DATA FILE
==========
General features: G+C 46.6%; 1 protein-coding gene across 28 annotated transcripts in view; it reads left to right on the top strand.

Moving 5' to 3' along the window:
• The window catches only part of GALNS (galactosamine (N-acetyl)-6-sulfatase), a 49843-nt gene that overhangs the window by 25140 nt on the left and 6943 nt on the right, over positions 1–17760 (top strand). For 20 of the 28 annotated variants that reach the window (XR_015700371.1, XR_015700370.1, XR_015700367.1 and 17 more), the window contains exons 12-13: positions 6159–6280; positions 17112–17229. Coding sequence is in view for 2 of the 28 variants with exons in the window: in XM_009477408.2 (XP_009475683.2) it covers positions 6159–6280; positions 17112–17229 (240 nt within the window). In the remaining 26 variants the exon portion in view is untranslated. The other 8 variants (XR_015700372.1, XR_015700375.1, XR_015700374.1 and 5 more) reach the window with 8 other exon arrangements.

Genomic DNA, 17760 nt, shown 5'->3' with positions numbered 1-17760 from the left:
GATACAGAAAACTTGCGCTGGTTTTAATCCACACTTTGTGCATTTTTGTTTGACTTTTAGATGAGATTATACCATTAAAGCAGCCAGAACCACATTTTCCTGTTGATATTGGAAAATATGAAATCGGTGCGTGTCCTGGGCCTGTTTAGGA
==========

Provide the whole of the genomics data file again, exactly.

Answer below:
General features: G+C 46.6%; 1 protein-coding gene across 28 annotated transcripts in view; it reads left to right on the top strand.

Moving 5' to 3' along the window:
• The window catches only part of GALNS (galactosamine (N-acetyl)-6-sulfatase), a 49843-nt gene that overhangs the window by 25140 nt on the left and 6943 nt on the right, over positions 1–17760 (top strand). For 20 of the 28 annotated variants that reach the window (XR_015700371.1, XR_015700370.1, XR_015700367.1 and 17 more), the window contains exons 12-13: positions 6159–6280; positions 17112–17229. Coding sequence is in view for 2 of the 28 variants with exons in the window: in XM_009477408.2 (XP_009475683.2) it covers positions 6159–6280; positions 17112–17229 (240 nt within the window). In the remaining 26 variants the exon portion in view is untranslated. The other 8 variants (XR_015700372.1, XR_015700375.1, XR_015700374.1 and 5 more) reach the window with 8 other exon arrangements.

Genomic DNA, 17760 nt, shown 5'->3' with positions numbered 1-17760 from the left:
GATACAGAAAACTTGCGCTGGTTTTAATCCACACTTTGTGCATTTTTGTTTGACTTTTAGATGAGATTATACCATTAAAGCAGCCAGAACCACATTTTCCTGTTGATATTGGAAAATATGAAATCGGTGCGTGTCCTGGGCCTGTTTAGGA